—Zeyi Yang

In a buzzy urban area in Shenzhen, China, I watched as a drone descended onto a pickup kiosk to deliver the iced tea I’d ordered half an hour earlier. The delivery service is operated by Meituan, China’s most popular food delivery platform, which has been making regular drone deliveries to the city’s residents for the past year and a half.

What differentiates Meituan from its American peers is that it’s flying drones in potentially the most challenging environment: dense urban neighborhoods. For some Shenzhen residents and vendors, delivery by drone is no longer a novelty—it’s part of their daily routine. And the company’s progress shows that regular drone delivery in cities is possible. Read the full story.

Our quick guide to the 6 ways we can regulate AI

AI regulation is hot. Ever since the success of OpenAI’s chatbot ChatGPT, the public’s attention has been grabbed by wonder and worry about what these powerful AI tools can do.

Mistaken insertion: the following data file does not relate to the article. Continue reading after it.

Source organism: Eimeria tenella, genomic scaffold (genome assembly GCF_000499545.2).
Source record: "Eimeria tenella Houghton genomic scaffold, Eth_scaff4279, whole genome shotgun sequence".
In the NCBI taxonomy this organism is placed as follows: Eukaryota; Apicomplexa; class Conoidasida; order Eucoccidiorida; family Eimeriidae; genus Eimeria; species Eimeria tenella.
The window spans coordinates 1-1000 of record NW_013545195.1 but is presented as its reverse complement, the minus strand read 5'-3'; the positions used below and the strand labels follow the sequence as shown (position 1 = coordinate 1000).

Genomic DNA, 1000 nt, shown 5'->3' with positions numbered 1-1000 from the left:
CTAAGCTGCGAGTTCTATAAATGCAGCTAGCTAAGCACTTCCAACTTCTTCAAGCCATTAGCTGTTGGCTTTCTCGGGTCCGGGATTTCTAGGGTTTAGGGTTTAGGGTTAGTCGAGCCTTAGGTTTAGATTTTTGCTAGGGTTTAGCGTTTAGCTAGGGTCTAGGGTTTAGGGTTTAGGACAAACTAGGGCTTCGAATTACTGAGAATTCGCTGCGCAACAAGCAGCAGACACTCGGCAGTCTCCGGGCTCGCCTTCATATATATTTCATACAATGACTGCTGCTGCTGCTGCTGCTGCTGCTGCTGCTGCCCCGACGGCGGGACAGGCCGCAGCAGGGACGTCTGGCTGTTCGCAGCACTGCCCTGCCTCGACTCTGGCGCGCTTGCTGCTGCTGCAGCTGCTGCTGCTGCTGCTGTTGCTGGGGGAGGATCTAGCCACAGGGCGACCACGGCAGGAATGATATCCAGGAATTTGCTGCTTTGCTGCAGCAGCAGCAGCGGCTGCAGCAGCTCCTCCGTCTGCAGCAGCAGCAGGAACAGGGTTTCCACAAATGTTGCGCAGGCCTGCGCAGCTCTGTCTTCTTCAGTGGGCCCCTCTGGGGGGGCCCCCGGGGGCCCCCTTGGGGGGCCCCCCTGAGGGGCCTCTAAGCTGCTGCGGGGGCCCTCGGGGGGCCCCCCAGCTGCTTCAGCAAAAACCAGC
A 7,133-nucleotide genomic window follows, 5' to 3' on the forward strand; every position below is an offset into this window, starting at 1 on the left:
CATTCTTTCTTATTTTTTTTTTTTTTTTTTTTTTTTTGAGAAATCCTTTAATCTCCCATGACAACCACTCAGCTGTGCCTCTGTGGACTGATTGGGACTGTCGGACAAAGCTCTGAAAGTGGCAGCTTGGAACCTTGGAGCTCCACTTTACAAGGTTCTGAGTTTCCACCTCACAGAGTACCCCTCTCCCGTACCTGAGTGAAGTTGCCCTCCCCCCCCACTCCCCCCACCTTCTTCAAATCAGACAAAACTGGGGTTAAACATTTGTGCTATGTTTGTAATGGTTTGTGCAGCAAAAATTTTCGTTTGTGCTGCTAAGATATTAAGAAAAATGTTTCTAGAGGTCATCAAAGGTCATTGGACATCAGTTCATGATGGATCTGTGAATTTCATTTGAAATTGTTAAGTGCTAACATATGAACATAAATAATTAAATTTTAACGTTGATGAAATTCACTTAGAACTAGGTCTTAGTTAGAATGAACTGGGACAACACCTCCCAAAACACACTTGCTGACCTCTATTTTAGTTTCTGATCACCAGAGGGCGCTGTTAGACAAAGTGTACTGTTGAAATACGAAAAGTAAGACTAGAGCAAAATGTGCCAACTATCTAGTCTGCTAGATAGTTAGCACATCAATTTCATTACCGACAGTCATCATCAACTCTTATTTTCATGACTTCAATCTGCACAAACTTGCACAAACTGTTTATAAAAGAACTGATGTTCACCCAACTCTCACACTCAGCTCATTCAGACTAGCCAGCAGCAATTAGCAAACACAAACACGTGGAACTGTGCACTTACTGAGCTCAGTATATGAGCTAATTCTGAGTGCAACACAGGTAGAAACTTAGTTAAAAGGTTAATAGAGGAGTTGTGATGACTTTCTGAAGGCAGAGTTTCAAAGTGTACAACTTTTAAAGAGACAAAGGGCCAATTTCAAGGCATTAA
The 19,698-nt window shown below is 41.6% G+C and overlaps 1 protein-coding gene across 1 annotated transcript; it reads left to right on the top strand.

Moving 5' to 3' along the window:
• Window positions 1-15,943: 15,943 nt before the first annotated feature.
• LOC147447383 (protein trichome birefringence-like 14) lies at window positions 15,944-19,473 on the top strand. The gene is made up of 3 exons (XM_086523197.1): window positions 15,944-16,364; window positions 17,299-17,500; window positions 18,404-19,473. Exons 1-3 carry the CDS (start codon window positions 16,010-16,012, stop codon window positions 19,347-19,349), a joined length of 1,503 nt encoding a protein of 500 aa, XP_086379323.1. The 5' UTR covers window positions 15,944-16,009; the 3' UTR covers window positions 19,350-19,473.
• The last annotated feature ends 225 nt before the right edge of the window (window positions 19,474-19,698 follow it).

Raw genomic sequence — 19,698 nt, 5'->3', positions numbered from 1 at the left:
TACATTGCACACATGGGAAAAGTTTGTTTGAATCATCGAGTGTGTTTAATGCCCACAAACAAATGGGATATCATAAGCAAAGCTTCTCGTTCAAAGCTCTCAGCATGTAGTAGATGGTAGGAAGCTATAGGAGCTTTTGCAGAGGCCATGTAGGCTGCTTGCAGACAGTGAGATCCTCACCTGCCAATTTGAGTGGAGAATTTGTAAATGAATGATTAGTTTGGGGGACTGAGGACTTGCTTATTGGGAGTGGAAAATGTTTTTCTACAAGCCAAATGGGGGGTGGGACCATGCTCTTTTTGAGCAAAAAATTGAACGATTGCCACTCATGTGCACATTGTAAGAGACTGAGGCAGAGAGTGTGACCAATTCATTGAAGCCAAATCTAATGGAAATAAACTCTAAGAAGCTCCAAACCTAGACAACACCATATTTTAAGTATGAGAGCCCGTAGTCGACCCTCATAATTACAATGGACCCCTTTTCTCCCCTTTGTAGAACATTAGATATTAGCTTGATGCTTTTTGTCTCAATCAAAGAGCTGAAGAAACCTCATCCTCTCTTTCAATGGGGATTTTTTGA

Tech CEOs, US senators and leaders at the G7 summit are all united in their desire for international standards and stronger guardrails to govern AI. Melissa Heikkilä, our senior AI reporter, has analyzed six different international attempts to regulate the technology, and given each of them a score for how influential they are. Take a look at what she came up with.

This story is part of our Tech Review Explains series, dedicated to untangling the complex, sometimes messy, world of science and technology to help you understand what’s going on. Check out the other stories in the series.

And if you’d like to hear more of Melissa’s incisive thoughts on AI regulation, check out the latest edition of The Algorithm, her weekly AI newsletter, all about the prospects for AI regulation in the US. Sign up to receive it in your inbox every Monday.


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